Farming for foam & profit

By Patrick Raftis in Community
Gord Surgeoner, president of Ontario Agri-Food Technologies.

Gord Surgeoner, president of Ontario Agri-Food Technologies.

Farmers should think about producing foam, not food, when looking to enhance revenues in the future, says the president of Ontario Agri-Food Technologies.
Providing replacements for fossil fuels in products like plastics, foam and gasoline will be a growth area for the agricultural sector, in a country where a one-percent population growth rate, combined with increasing productivity, has created a glut of foodstuffs on the market.
”If we just stay in the traditional food market, our population is probably already overfed relative to the exercise and our production keeps going up and up and up. So really, we’ll just continue to have lower commodity prices,” stated Dr. Gord Surgeoner, the guest speaker at a public information meeting hosted by the Wellington Christian Farmers Association in Palmerston.
Surgeoner, a retired professor of Environmental Biology and Plant Agriculture at the University of Guelph, would like to see farmers get their fair share as new agriculture-based products and technologies are developed.
“One of the key things I want to do is ensure that some of the value from these new products stays down on the farm. It may not sound like a lot, but when I say you’re going to get an extra ten dollars an acre if we can have your corn cobs, given that I’ve already paid everything out for producing that corn on the grain side of the equation and now you’re giving me 10 dollars and acre; that doesn’t sound like a lot, but it’s a 100-acre field, so here’s a cheque for a thousand dollars that I didn’t have to do anything for. Yeah, I don’t mind that kind of idea.”
Surgeoner says the domestic food market is oversaturated and population growth can’t possibly match the increased production levels Canadian farmers are capable of today.
However, he points out agriculture can’t possibly over-supply the emerging markets for fossil fuel replacements in products like foam, plastics and energy and should look into supplying those markets.
“And then our farmers would have to ask, ‘Do I want to sell it into this market, or that market?” And those markets could be fuel, they could be plastics, they could be energy for fermentation to make new products like rubber. There’s a whole plethora of new products that are coming out of agriculture where we’re taking starches and oils from agriculture and making pleather, foam, plastics — you name it, we can do it.”
The good news, said Surgeoner, is that farmers can take advantage of markets for new agriculture-based products without making major investments or changing the way they operate.
“We still use very much the corn and the soybeans. We will have identify-preserved varieties, so I have a certain variety of soybean for this industrial market, I have a certain kind of corn that is best for this kind of market and farmers would be paid for identity preservation — but, yes, it’s our traditional corn and soybean, just new customers.”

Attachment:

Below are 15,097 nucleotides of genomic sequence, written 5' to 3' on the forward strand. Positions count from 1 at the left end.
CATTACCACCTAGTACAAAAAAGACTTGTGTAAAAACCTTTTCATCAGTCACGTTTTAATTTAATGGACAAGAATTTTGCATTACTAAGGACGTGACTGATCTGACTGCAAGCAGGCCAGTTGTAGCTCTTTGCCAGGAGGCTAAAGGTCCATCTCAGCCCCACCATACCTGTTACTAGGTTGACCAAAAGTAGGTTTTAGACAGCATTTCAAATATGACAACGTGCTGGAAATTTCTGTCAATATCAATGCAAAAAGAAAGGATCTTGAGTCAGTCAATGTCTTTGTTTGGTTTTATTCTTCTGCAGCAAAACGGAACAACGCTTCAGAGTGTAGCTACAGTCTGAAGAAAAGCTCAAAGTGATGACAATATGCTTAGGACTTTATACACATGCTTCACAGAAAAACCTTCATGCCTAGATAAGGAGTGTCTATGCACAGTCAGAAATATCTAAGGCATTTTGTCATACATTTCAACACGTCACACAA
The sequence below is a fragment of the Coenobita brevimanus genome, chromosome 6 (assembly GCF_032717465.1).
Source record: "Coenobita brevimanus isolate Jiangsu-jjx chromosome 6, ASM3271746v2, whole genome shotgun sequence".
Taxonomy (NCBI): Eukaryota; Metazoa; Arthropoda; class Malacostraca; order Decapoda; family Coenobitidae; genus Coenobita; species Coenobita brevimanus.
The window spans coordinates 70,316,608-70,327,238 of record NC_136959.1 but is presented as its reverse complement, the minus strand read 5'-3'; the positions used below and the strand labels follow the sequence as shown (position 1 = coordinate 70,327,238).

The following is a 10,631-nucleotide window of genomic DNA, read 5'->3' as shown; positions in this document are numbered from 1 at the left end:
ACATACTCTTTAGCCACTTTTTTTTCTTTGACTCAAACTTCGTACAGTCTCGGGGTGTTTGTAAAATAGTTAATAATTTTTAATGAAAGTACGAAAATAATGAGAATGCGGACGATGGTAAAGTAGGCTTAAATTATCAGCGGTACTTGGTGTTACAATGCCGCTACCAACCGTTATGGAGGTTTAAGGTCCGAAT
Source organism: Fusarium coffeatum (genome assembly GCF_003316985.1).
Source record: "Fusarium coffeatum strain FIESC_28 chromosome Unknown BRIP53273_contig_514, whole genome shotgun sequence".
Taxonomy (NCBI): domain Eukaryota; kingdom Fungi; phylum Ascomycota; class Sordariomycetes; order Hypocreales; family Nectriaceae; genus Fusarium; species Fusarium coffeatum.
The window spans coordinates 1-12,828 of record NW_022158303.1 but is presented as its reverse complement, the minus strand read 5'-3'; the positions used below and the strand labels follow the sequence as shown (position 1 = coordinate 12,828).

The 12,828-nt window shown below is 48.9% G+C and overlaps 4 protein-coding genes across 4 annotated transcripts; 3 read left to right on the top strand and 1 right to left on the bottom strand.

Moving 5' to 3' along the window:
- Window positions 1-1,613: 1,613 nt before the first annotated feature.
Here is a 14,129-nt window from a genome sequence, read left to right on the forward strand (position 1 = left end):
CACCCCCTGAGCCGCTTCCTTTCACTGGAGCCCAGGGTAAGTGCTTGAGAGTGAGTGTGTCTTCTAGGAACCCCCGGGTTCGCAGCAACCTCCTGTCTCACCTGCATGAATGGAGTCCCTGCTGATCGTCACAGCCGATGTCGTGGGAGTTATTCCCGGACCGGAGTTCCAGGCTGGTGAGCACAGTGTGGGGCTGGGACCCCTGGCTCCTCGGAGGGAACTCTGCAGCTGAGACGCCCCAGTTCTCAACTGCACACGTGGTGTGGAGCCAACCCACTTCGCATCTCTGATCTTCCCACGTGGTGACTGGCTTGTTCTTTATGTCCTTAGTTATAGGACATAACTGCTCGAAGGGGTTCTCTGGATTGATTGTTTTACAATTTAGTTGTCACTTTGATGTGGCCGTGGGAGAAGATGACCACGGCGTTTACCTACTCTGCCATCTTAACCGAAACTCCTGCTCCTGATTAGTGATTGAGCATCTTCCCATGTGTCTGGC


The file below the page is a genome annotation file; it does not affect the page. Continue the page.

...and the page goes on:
With little room for growth available in the domestic food market, various agriculture sectors are basically working against each other as they compete for market share. For example, consumers who decide to eat more pork will likely eat less beef or chicken.
However, Surgeoner says new markets are opening up every day for products farmers are already producing.
Surgeoner also believes Ontario farmers can take advantage of the markets for fossil fuel replacements without worrying about the on-going food versus fuel debate. Ever-increasing productivity and crop yields, he says, mean there is plenty of land available to grow corn and soybeans for use in new products.
“When I grew up we got 45 bushels of corn per acre. Now we’re averaging 165, so we keep going up in our productivity. Our population is growing at only about one per cent, much of that is aging, who consume less food and the other thing I really have to emphasize is, on average, Canadians are overfed relative to the exercise, too much food is causing massive medical bills that are translated into things like Type 2 Diabetes, heart disease, cholesterol and many other things. So we can keep increasing our productivity, which we have done historically over and over again. Hunger today is not because we don’t have enough food. I mean you go to any grocery store and look at all the food there …. Hunger today, in our culture, is distribution of wealth. In Third World countries, the last thing we want to do is simply dump cheap food into those nations and destroy their farmers. There will be emergency work, food is absolutely ‘we need it today,’ but we can’t just supply inexpensive food and destroy the incentive for their farmers. What we have to do is supply infrastructure. So, hunger really is a distribution of wealth issue, not a production issue.”
Surgeoner says technology is rapidly changing the way the world does business and farmers who adapt will continue to thrive.
Ontario Agri-Food Technologies is non-profit organization consisting of members from farm associations, universities, industry and governments. The organization focuses on ensuring that Ontario producers have access to the latest technologies to compete globally and to develop new market